Gabrielle Giffords. It was the height of the battle over health insurance reform, and I had come to urge a yes vote on the legislation. After I spoke with her staff member, an elderly man behind me stepped forward and began threatening the Congresswoman with reprisals if she voted for the hated bill. To be sure, the reprisals he referred to were electoral; he made it clear that he would work for her defeat in the next election. But his tone and body language were so ugly that I stepped back in line behind him.
I wanted to bear witness, to make sure the situation didn't escalate. But I also wanted to ask the aide for the address of the campaign headquarters, so that I could donate money to her re-election efforts. She isn't my representative; I have the honor of living in the district of Rep. Raúl Grijalva. Nor is she the sort of Democrat I would normally give money to; her district is evenly split ideologically, requiring some fence-straddling on positions that don't reflect my views.
But given the quality of her enemies, she deserved my support. I spoke to the zealot outside, and he was spouting boatloads of misinformation about the health insurance debate. We could not engage in a rational discussion of the issues, because we lived in two separate factual universes. As we parted, I assured him I would do everything I could to counter whatever energy he invested in Rep. Giffords' defeat.
The campaign that followed, both nationally and in Tucson, was just as ugly. A week later, bricks were heaved through the window of that same office. Shots were fired at Rep. Grijalva's office, and on another occasion, his staff was evacuated due to an anthrax scare. Signs appeared around town declaring "Gabby Cut My Medicare" or "Gabby Stole My Social Security." Giant cartoon billboards denounced her as "Pelosi's Puppet" - ludicrously, in light of this Wednesday's vote.
Gabby Giffords came to be opposed in the general election by someone spouting the same garbled nonsense as the lunatic in her office. He staged a fundraiser at a gun range, advertising that his supporters could help "remove Gabrielle Giffords from office" by joining the Republican candidate in firing off a "fully automatic M16." Sarah Palin, meanwhile, literally put her district in the crosshairs. Newly deregulated campaign cash flowed in from across the nation, spreading lies about Giffords dozens of times each night on my TV. And up in Nevada, a candidate for national office muttered darkly about "Second Amendment solutions" should electoral solutions prove unsatisfying.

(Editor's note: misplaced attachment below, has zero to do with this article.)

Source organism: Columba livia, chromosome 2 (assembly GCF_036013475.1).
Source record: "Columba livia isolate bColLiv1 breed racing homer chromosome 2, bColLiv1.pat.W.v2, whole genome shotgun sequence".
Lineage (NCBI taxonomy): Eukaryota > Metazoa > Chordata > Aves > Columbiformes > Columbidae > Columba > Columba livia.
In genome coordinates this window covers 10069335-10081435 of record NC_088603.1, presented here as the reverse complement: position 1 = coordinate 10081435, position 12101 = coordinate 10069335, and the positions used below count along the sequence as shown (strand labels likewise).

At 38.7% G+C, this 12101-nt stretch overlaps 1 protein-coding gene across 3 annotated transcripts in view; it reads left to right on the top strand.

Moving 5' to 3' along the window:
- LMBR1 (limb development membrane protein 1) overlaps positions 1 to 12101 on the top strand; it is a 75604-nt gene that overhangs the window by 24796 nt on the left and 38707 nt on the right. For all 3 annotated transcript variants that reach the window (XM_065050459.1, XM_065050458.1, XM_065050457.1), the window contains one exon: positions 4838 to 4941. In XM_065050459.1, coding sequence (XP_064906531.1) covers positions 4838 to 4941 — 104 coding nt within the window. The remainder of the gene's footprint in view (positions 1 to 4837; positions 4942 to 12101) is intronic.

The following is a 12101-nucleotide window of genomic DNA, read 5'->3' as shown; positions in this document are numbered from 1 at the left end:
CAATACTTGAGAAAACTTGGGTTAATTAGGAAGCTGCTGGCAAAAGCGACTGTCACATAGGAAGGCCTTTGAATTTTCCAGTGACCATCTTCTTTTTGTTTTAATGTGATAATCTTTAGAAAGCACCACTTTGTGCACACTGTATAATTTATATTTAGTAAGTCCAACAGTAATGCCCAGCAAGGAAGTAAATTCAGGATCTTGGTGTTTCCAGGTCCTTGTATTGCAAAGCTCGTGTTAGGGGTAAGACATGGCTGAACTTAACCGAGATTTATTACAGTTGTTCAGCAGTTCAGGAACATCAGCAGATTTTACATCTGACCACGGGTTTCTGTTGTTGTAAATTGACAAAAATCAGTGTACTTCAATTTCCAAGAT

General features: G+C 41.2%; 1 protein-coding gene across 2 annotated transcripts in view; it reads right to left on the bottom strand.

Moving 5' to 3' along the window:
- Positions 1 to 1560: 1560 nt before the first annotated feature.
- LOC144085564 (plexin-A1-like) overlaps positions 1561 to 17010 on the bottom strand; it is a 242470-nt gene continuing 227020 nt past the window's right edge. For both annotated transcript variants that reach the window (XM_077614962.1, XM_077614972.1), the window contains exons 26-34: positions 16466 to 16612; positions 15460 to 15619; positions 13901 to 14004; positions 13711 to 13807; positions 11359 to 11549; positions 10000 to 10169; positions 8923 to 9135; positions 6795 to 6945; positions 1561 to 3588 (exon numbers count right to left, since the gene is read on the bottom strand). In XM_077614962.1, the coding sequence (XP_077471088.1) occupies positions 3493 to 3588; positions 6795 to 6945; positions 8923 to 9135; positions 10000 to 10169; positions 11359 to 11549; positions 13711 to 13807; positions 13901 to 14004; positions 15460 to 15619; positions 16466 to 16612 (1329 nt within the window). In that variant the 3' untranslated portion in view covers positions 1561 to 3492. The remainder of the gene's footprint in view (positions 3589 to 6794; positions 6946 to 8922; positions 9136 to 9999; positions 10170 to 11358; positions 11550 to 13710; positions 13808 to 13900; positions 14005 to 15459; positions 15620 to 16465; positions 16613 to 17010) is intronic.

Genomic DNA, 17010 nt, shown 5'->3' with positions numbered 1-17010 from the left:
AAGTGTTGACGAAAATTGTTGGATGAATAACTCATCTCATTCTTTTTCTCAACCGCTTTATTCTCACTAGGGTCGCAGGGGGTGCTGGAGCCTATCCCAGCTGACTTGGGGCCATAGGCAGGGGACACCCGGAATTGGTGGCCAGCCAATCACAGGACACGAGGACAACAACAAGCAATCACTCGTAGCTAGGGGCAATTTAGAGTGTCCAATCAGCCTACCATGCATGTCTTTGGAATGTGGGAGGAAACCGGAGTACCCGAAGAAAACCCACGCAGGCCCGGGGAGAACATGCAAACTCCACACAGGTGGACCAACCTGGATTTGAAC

I was close enough to today's shooting to hear the sirens of the emergency vehicles racing to the scene - and close enough emotionally to know relatives of the victims, as well as the hospital staff working to comfort them. As I got into my car and drove home, I tuned in the local right-wing radio station, where, it seemed to me, both hosts and callers seemed exceedingly eager to paint this as a senseless tragedy unrelated to the politics of the moment.
Sure, they conceded, some media personalities had used "incendiary rhetoric" - but they had never advocated for any such thing as today's tragedy. This was the work, they said, of one unhinged mind (or not?).
But this ignores not only the potentially lethal combination of incendiary rhetoric with unhinged minds, but the long litany of recent right-wing violence, some of it explicitly inspired by these same incendiary rhetoricians. It seems to me that just as it would be premature to assign political motives to the assailant without knowing the facts, the reverse is also true. It's premature to declare this unconnected to the aggressive mendacity of our national discourse.
This sick feeling in the pit of my stomach reminds me of the 60s and 70s, when government by gunplay was nauseatingly frequent. In those days, though, the passions involved peoples' lives being tossed around by the tides of history - the civil rights movement, the war in Vietnam, the demands for equality from downtrodden communities, the tectonic shifts in political alliances.
Today we have centrists being gunned down in the streets. We have fervent acolytes of demagogues tossing bricks, mailing powders, displaying nooses, targeting home addresses, "curb-stomping" opponents - over a watered down compromise modifying the regulation of the health insurance industry. People have been warning that the kind of irresponsible,over-the-top attacks being hurled around these days would inevitably lead to the kind of thing that happened today in Tucson. People were right.